Robert Porter, who is director of Research Development at the University of Tennessee, conducted a workshop at Brock June 11, 2014 focusing on creating winning research proposals.
He began by contrasting academic writing – the “world of ideas” – with grant writing, which places a high emphasis on language that is easily understood by non-experts, talks about future actions, and uses persuasive, personal prose to “sell” ideas and convey excitement.
“The writing style and habits that make you successful as an academic are not quite the same set of writing skills that will make you successful as a grant writer,” he told workshop participants. “We have to break our writing habits and adopt a new set of writing skills.”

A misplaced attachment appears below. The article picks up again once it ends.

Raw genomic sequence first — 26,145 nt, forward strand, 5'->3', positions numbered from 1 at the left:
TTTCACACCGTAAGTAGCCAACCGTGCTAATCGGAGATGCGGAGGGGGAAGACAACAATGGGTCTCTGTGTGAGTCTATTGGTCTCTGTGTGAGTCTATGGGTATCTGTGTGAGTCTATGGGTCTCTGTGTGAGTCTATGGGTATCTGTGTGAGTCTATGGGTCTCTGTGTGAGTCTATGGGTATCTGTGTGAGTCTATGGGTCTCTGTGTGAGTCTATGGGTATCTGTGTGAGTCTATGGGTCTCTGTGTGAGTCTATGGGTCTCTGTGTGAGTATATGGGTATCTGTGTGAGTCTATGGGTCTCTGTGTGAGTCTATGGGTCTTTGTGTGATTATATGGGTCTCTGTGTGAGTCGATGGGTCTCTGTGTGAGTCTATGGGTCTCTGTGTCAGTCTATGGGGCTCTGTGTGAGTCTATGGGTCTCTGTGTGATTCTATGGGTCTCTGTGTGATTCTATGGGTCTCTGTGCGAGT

Using examples of comments made by actual reviewers and samples of past grant applications, Porter outlined a “12-step program” for researchers to follow when apply for grants.
Highlights of Porter’s presentation include:
• Before starting the process, flesh out the “problem” – an important need or issue that should be addressed, a gap between where we are now and where we could be, a limitation of current knowledge – and why the problem is important.
• Make sure your proposal matches the funding agency’s priorities. “You want the reviewer to see right away that what you want to do is exactly what that sponsor wants to pay for.”
• Use clear, direct language in an “active” voice, avoiding jargon and acronyms. “If reviewers don’t understand what you’ve written, they don’t blame themselves – they get annoyed at you.”
• Allocate more time than you think you need to put your application together, so that you can consult with Brock’s research officers and get others to proofread your work.